Where Silicon Power only does the most basic of factory testing on their DDR4 Gaming memory series overclocking will be a bit more ‘silicon lottery’ than is usual with modern DDR4 kits. This is because DDR4-2400 (ie 1200mhz clock speeds) is a very, very low threshold for any Hynix memory RAM IC to clear. This means the results we get may be lower, may be higher, or may be exactly what you find when you go down the manual overclocking route with your own set of DDR4 Gaming.
With that said we have a sneaking suspicion that our results will be fairly average for the DDR4 Gaming series. Firstly we have used AMD instead of Intel for overclocking and Ryzen generation 1 is harsher, unforgiving mistress when it comes RAM.
So with those cavets taken care of the first thing potential buyers have to understand is that getting ultra tight timings at DDR4 2400 or lower speeds is possible… but do not expect to get as tight as if you are using higher factory binned Hynix RAM IC models. By the same token XXX is not terrible by any stretch of the imagination. Especially when DDR4-2400 with tighter timings only requires about 1.35v to accomplish.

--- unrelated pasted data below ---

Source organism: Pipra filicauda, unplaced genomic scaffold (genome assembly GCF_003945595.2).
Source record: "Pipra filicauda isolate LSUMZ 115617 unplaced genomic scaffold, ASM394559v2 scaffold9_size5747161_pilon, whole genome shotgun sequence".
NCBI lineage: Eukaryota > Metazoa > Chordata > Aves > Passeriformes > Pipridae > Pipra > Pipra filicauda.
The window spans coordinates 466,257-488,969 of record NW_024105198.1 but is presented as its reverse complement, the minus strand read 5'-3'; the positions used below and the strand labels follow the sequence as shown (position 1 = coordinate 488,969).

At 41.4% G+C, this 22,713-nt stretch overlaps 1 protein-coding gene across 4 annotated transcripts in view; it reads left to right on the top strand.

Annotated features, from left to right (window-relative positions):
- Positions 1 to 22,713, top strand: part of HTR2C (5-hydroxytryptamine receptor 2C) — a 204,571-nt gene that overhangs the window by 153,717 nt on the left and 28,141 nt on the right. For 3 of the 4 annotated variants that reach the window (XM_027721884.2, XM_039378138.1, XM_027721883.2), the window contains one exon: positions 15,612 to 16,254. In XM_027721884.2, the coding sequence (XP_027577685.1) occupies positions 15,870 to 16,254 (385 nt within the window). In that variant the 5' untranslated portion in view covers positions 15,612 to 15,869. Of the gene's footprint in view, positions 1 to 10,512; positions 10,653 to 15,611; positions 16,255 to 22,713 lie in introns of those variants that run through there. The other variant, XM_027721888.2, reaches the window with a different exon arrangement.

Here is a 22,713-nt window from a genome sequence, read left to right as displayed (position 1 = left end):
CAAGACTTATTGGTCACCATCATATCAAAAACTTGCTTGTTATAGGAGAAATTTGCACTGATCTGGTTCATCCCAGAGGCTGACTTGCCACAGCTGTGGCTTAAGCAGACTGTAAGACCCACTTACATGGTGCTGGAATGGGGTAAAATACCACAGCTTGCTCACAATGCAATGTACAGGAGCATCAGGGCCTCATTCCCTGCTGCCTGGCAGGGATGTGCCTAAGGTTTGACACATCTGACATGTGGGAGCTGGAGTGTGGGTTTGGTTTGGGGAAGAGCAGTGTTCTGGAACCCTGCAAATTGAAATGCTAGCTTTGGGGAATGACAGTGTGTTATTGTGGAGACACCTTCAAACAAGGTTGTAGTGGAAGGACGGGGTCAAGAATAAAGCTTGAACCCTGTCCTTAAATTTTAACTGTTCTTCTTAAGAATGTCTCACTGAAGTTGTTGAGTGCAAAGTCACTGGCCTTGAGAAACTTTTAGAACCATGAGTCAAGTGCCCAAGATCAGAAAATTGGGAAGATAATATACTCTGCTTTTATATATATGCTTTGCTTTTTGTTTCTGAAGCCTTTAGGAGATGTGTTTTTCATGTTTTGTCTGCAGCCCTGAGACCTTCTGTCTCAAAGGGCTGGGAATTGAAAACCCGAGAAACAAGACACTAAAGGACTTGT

Next you can expect to hit DDR4-2800 range with very little difficulty. Of course our kit required 1.4v and factory 17-17-17 timings in order to be completely 100 percent stable. No matter how much you loosen or increase the voltage DDR4-2800 was a hard limit for our kit. It may not be for your kit. This is where the ‘silicon lotter’ comes into play. By the same token getting DDR4-2800 speeds from a cheaper DDR4-2400 rated (and priced) is certainly nothing to sneeze at… as this translates into a 16.6 percent increase in performance for free. All it requires is patience and the willingness to manuall set the timings, clock frequencies, and voltage. Not too shabby at all.